It is important to note that while the present invention has been (and will continue to be) described in the context of a complete system, the mechanisms of the present invention are capable of being distributed in program product form. Of course, it is well understood that a program product can be distributed on different types of signal bearing media, including, but not limited to: recordable-type media such as floppy disks and CD ROMs; and transmission-type media such as digital and analog communications links.
FIGS. 4A and 4B are flow diagrams which depict the steps used to carry out the server-based function of the W4 Facility of the preferred embodiment. When internet input is received in block 400, a decision is made in block 405 based on the type of input involved. As shown, W4 Server 350 expects the input to be in the form of a Profile Request, a W4_LO_Event, a W4_D_Event, or a Query-Notice Request. The text associated with FIGS. 2A and 2B contained a high level discussion of how W4 Server 350 processes W4_LO_Events and W4_D_Events; however, more detail is provided here.
A Profile Request means that a user wants to create, update, or delete a profile. The Profile Request includes the user's ID and password, the action to be taken (i.e., create, update, or delete), and the information necessary to satisfy the request. A user can take these actions through any type of internet-connected device (e.g., User Device 140). If a Profile Request is received, W4 Server 350 first extracts the user ID/password pair from the Profile Request message and validates it [block 411]. If the ID/password pair is invalid, W4 Server 350 returns a password mismatch error to the sender [block 440]. If the ID/password pair is valid, the Profile Request is processed in block 435.
As shown on FIG. 5, profile records are stored within Database 355. FIG. 6 shows the format of the profile record used in the preferred embodiment. The record has four basic components, these are aptly named WHO, WHAT, WHEN, and WHERE. The WHO and WHAT entries are specified by the user. For example, the example profile record of FIG. 6, for a fictitious user named SAMD, indicates that this particular user is interested in receiving WHO notices regarding Mom, Dad, a Boss, and a Best Friend. The example profile also tells us that the user is interested in receiving WHAT notices on subjects pertaining to Exercise, Wallpaper, Skating, CPR, and Emergencies. The WHERE and WHEN entries are created and updated by W4 Server 350 itself. These entries basically track the date, time, and location of a user's movements. This information is used by W4 Server 350 to generate WHERE notices. All of these notices are explored in further detail in the upcoming text. In any case, once the user's Profile Request is handled in block 435, Database 355 is updated accordingly in block 453. Processing of W4 Server 350 then ends in block 470.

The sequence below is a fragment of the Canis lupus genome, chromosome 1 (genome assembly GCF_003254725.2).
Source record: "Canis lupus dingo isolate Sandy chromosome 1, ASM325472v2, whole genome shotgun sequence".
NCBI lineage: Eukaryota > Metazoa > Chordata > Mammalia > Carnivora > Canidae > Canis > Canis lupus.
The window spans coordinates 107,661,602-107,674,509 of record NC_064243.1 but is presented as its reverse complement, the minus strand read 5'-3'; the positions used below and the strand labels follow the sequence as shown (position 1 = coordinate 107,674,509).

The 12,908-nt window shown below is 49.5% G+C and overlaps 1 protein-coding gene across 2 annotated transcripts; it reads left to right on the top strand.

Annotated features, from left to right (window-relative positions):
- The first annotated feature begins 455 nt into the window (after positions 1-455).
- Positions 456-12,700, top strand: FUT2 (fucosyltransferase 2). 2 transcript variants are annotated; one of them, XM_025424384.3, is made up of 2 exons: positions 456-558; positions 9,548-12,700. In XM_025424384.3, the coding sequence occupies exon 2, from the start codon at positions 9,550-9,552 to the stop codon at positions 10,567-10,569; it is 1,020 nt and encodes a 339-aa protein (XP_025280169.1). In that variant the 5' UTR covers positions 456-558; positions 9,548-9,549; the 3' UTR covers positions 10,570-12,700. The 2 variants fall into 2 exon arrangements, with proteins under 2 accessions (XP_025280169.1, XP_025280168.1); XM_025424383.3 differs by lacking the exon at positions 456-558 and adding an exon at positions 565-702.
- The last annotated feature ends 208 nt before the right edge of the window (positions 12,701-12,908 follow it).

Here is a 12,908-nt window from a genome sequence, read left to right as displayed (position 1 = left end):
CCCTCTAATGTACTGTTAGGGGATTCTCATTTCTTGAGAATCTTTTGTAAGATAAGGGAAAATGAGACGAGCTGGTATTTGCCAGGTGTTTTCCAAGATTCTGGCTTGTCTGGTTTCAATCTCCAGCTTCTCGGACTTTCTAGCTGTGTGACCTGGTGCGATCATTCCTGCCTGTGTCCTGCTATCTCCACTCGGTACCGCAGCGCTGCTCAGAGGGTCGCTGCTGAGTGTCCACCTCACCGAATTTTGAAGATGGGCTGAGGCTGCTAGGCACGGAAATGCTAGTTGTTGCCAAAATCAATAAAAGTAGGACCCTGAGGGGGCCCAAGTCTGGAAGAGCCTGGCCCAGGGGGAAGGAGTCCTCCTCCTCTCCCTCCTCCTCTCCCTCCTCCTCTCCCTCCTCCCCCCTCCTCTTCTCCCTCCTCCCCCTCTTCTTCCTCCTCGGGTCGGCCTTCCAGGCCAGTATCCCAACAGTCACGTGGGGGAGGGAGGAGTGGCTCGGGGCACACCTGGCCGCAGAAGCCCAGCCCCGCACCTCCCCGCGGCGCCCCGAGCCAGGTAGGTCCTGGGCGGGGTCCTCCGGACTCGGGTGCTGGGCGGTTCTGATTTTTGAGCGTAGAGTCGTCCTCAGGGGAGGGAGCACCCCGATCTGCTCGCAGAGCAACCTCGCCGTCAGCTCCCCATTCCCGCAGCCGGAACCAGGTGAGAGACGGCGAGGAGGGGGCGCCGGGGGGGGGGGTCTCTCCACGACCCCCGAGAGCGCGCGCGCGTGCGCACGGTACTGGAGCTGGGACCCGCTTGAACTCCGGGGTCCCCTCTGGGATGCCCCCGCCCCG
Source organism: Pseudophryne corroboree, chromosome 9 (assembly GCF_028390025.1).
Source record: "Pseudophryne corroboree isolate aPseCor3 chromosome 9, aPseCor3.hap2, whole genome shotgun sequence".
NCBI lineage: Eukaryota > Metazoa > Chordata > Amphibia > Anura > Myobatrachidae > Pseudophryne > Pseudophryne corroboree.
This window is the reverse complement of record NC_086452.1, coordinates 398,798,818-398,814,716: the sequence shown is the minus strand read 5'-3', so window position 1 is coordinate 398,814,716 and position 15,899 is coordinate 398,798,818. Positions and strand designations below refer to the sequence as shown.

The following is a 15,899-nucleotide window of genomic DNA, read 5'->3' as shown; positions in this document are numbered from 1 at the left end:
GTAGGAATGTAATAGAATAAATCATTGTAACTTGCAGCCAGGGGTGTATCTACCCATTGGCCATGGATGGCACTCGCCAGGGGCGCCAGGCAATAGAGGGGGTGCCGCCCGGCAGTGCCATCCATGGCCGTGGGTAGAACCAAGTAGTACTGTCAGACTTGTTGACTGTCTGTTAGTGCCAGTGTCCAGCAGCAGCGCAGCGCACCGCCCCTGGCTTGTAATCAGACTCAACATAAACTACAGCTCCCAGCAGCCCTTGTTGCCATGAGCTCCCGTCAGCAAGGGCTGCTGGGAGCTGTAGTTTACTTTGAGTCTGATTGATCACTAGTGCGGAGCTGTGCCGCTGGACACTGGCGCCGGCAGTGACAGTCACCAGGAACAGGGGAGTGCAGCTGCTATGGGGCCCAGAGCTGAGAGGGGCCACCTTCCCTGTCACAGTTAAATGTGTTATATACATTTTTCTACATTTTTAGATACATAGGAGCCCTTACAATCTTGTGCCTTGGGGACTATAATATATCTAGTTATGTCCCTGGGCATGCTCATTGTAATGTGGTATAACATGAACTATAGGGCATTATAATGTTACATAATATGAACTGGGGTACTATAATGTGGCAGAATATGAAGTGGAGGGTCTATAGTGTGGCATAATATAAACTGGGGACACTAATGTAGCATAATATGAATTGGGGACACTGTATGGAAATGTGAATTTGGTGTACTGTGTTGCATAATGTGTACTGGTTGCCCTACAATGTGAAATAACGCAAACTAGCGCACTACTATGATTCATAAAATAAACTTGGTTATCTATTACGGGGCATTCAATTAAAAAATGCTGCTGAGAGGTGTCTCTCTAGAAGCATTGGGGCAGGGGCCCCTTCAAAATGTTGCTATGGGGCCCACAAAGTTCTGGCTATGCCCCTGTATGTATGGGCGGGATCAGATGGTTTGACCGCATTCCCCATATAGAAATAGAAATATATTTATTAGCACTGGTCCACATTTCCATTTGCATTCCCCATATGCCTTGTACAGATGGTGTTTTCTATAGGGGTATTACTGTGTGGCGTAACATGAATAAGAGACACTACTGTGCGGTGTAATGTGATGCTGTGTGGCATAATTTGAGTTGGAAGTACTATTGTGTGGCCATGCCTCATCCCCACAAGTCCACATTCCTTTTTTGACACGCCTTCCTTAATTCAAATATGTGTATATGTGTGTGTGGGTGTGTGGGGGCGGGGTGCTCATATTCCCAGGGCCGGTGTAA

If the received internet input is a W4_LO_Event, W4 Server 350 first extracts the user ID/password pair from the message and validates it. If the ID/password pair is invalid, W4 Server 350 returns a password mismatch error to the sender [block 440]. If the ID/password pair is valid, W4 Server 350 updates the activity record associated with the sending access point. FIG. 5 shows the format of the activity records of the preferred embodiment. As shown, activity records 510 include a series of fields, all of which are provided to Internet Server 100 in the W4_LO_Event. BT APID 515, which stands for Bluetooth access point identifier, is the unique Bluetooth identifier for the sending access point. AP Description 520 (Access Point Description) is a textual description that is used in notice processing to convey meaningful information as to location (e.g., “Eastwood Mall—North Door”). AP IP Addr. 525 (Access Point Internet Protocol Address) is used by Internet Server 100 to communicate with the sending access point. The UID fields (e.g., UID field 530) are used to track the users who have devices currently associated with a given access point. Thus if the received W4_LO_Event is the first event for the access point identified within the message, W4 Server 350 will first create an activity record, with the BT APID, AP Description, and AP IP Addr., and then add an entry for the UID. If an activity record already exists, W4 Server 350 will simply add an entry for the new UID.